Martin Stephenson

There is rarely a dull moment with Stephenson, but that’s exactly what you’d hope from someone who’s never stood still during over 35 years in love with music. For him, it’s not a career, it’s a lifetime calling, and his restless troubadour spirit has now amassed an extraordinary catalogue of 40 albums.

“There’s lots of different dimensions in music,” he muses, addressing how he survives and thrives 40 records down the line. “Sometimes, no matter how open rock ‘n’ roll people think they are, they can have a blinkered view of how the scene and the universe shift. You’ve got to redefine yourself. It just depends whether you’re connected to it or not.”

He’s connected alright, now as ever.

“My teacher was like a cross between Allen Ginsberg and Jim Morrison, he was like this Vietnam hippie,” remembers Stephenson. “He had this massive cosmic perception, and he taught loads of young lads from rough backgrounds how to get rid of the competitive spirit that brought a lot of unhappiness. He taught us how to teach and how to encourage, so I got all these gifts from the age of 11 to 15, and a great musical education. I was listening to Frank Zappa, Santana, Patti Smith, I was really spoilt.”

Before he was anything else, Stephenson was a busker. It was the beginning of an instinct, a need, for live performance that continues to this day. “I used to see a sunny morning when I was 18 and thought ‘I’m just going to go on the street and play, nobody knows who I am anyway.’ The doo-wop singers used to do that, stand on street corners. That’s how I started off.”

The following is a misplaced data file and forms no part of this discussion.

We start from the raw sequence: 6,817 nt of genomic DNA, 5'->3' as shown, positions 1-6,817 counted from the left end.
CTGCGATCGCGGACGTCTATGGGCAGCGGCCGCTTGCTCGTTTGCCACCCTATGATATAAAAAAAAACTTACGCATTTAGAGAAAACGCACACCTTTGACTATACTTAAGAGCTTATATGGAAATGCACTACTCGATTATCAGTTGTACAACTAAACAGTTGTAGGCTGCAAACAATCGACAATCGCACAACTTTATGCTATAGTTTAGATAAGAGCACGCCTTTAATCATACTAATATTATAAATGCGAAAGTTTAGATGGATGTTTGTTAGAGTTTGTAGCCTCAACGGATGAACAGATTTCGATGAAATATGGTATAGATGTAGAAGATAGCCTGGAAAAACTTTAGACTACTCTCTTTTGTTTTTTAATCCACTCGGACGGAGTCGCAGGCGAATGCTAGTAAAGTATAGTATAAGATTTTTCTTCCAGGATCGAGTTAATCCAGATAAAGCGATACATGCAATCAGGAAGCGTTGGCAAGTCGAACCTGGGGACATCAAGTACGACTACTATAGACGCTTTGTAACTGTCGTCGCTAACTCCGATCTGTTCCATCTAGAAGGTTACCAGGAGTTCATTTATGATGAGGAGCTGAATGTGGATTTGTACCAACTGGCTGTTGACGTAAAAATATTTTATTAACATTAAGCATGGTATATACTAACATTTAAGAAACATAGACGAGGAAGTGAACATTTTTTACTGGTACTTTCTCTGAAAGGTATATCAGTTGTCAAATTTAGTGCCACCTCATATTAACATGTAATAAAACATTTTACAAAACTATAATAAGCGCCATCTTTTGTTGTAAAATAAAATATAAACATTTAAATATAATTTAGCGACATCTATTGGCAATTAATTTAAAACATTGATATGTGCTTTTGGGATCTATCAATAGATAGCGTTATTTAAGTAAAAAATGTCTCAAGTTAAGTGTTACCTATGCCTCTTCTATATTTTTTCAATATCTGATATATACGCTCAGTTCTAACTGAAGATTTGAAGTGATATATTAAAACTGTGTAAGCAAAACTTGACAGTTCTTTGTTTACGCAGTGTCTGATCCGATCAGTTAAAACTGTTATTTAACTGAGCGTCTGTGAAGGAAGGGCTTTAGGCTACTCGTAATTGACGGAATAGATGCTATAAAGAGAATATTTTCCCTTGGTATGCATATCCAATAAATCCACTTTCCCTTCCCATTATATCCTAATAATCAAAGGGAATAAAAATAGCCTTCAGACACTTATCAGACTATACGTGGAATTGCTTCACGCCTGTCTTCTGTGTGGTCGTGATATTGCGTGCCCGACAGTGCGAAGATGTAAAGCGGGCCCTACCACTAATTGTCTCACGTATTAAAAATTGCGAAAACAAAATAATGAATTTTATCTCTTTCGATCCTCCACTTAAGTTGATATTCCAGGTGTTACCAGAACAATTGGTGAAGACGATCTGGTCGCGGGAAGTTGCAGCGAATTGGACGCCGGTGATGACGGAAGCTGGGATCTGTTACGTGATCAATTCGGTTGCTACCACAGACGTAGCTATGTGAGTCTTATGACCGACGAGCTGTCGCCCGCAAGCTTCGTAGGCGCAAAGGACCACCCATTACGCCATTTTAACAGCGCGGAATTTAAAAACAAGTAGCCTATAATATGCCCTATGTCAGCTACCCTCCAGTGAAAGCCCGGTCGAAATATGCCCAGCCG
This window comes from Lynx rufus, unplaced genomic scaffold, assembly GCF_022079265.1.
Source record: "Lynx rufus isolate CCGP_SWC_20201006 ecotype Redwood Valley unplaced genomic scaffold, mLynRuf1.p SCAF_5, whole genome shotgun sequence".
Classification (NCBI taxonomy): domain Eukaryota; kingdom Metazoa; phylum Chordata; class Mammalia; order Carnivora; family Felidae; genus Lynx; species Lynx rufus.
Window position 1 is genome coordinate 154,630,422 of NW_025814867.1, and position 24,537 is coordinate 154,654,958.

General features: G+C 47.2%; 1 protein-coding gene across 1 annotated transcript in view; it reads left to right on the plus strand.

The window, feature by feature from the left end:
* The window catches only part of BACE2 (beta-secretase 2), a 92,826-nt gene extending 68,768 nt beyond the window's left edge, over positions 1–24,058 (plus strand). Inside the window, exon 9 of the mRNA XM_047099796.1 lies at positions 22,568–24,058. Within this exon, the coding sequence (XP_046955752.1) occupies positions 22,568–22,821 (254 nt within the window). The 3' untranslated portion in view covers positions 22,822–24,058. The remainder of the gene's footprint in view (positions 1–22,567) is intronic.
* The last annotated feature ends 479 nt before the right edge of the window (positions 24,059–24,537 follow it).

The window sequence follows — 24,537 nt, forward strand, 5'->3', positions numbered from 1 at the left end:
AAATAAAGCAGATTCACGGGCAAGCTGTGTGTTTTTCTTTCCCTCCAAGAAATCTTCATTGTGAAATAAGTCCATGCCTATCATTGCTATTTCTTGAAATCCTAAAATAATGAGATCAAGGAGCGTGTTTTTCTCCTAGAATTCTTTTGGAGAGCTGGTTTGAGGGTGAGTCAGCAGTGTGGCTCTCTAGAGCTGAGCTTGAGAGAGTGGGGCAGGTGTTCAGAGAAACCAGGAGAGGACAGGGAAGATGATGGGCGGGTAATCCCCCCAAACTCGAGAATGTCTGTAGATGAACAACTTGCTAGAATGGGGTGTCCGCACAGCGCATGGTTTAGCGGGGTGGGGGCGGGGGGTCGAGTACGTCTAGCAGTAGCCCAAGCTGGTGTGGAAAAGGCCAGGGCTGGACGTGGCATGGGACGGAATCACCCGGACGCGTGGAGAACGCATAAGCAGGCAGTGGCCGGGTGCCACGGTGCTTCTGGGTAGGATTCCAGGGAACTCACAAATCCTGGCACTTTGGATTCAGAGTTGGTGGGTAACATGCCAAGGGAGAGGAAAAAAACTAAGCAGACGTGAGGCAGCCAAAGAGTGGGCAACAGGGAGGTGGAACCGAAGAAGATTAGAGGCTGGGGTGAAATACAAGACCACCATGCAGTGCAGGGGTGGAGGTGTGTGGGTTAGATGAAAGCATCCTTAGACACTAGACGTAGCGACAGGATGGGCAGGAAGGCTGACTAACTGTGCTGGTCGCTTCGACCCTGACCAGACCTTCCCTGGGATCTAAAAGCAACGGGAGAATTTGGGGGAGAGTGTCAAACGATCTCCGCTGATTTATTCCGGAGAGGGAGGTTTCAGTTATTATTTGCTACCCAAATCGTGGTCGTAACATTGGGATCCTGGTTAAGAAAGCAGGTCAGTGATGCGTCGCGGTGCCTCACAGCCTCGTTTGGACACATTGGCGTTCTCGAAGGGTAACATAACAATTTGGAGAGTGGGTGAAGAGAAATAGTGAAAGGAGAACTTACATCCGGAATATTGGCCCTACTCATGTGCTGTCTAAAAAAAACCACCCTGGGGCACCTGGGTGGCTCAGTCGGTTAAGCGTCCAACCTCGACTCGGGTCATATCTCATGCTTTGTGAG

Then, as for so many, along came the new wave to jam the door open. “When I went into music, it was punk that got us to try to play,” says Martin. “But when I went into the music industry, when I was like 19, I had a completely different perspective. It wasn’t something I wanted to conquer or be part of.”

The Daintees’ first single, ‘Roll On Summertime,’ appeared in 1984, and soon the big boys were taking notice. Stephenson’s richly detailed and nuanced songwriting was the perfect fit for Newcastle based Kitchenware Records.

‘Boat To Bolivia’ displayed an extraordinary maturity, from the country charm of ‘Candle In The Middle’ to the Cohenesque acoustics of ‘Rain,’ and sounds as fresh today as it did then. A degree of UK chart success followed with the top 40 albums ‘Gladsome, Humour & Blue’ in 1988 and ‘Salutation Road’ in 1990.

When they lost their deal after 1992’s less successful ‘The Boy’s Heart,’ Stephenson called time on the original Daintees, setting about a solo career and the prolific outpouring of quality material that shows no sign of slowing down. Right now, he’ll tell you, he could record fully five more albums from his current crop of songs.
Stephenson is happy to have taken the road less travelled and bring his old and new fans with him. When he’s not writing, recording or gigging, which isn’t often, he’s in his adopted home of Invergordon in the Scottish Highlands, much involved with his own label, Barbaraville. He describes it as “a raft, to try and help people.” There are the days he organises with that studio owner who puts the Dali in Darlington, in which Stephenson produces “awayday albums” for more artists he is championing.

“I have a song called ‘Home’ which I do a lot, which I wrote for my mother when she passed away,” says Stephenson. “People connect with it. There was a woman who asked me to sing it for her dad the other night, and to me that was the highest level in the gig, because someone wanted the song for their dad who’d passed away. That’s a really humbling thing.”

Wherever he is, even at home, the music bug never takes a day off. “Sometimes I go out on the street and play Chet Atkins stuff, or Merle Travis,” he says. “It’s lovely, because I don’t put a case out for money, I just do it because I love doing it.”
Forthcoming Dates
Martin Stephenson The Lantern Theatre
Sheffield